Skip to main content

Bird Gallery

Wilson's Phalarope

Wilson's Phalarope
Wilson's Phalarope

© Robert McFarlane

Phalaropus tricolor

Family: (Scolopacidae) Sandpipers, Phalaropes, and Allies

Preferred Habitat: Marshes and lakes.

Seasonal Occurrence: Uncommon winter and spring; occasional in fall.

Notes:  The Wilson’s Phalarope is a small shorebird found throughout Texas during migration. They winter in South America- mainly on high mountains lakes in the Andes- and breed in the northwestern United States and Canada.

Wilson’s Phalaropes have long legs, slender necks and very thin, long, straight bills. In non-breeding plumage, Wilson's Phalaropes are gray on their upper body and white on their underside with no strong facial markings. During the breeding season, these grayish birds have cinnamon highlights on their necks and backs, and a dark line over their eyes which extends down their necks. These cinnamon highlights and dark lines are much more pronounced in females than in males, the opposite of the norm for most bird species. In fact, Wilson's Phalaropes reverse the usual sex roles in birds, with the females being larger and more colorful, leading courtship behavior, and leaving males to incubate the eggs and raise the chicks.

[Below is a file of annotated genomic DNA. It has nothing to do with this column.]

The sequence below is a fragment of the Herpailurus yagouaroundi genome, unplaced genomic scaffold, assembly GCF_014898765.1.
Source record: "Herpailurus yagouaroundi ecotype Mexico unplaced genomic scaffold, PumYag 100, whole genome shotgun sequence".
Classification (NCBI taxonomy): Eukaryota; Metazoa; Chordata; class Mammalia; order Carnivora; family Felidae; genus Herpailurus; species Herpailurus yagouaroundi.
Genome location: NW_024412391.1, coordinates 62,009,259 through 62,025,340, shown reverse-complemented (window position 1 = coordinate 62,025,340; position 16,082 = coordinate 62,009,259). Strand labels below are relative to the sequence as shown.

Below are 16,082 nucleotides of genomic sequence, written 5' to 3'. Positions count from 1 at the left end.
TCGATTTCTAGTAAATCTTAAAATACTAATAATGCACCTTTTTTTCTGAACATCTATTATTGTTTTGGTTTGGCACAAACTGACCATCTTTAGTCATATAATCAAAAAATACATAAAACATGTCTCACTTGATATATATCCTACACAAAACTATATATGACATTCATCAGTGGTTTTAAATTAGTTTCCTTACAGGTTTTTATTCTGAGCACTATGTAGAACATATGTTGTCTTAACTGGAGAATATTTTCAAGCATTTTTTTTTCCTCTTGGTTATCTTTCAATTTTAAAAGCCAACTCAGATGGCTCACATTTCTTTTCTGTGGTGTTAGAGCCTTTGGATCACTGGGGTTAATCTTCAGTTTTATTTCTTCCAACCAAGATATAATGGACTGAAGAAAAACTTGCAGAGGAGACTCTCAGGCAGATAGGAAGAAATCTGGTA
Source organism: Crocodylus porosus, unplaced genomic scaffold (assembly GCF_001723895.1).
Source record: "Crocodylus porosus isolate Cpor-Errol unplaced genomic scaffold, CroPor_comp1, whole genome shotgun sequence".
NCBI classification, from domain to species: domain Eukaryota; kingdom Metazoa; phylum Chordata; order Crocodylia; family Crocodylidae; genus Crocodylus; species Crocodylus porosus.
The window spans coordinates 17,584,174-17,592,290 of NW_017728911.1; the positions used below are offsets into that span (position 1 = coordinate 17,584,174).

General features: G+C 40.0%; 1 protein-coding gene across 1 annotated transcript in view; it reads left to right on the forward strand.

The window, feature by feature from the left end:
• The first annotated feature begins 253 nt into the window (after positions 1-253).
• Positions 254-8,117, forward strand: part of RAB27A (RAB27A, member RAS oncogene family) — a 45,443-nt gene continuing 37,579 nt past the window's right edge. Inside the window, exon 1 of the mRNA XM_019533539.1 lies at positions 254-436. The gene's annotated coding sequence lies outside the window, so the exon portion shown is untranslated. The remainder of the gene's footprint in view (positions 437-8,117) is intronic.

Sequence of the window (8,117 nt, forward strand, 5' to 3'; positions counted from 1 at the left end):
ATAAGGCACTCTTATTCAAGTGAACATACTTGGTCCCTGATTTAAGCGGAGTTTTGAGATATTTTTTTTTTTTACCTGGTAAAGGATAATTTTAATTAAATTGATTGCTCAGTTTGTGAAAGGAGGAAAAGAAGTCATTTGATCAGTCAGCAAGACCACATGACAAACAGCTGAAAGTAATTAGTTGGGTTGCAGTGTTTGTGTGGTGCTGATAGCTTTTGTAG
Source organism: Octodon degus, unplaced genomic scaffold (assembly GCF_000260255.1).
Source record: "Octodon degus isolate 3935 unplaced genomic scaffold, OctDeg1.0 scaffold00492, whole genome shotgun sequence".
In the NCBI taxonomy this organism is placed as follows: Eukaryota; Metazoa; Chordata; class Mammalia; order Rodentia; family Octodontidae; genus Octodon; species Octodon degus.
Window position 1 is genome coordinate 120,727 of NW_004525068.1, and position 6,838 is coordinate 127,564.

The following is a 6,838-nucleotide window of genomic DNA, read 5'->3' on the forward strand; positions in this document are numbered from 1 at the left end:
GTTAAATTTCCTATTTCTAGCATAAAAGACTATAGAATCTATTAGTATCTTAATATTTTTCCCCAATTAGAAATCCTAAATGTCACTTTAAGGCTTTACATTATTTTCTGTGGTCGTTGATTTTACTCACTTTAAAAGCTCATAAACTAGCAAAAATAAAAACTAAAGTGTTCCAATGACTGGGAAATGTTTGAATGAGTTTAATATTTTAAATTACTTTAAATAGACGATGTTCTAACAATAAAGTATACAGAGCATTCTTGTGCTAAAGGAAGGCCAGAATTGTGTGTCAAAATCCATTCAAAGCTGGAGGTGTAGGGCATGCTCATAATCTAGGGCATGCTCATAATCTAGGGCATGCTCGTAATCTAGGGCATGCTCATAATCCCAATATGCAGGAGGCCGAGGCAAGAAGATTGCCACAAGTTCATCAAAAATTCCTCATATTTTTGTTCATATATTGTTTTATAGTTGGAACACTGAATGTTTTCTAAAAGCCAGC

Wilson's Phalaropes can be found in prairie lakes, fresh marshes, and mudflats but during migration, they will also stop off in salt marshes and ponds. The best places to look for these birds locally are Rollover Pass and Oilfield Road in High Island, both on the Bolivar Peninsula. 

- Jess McLean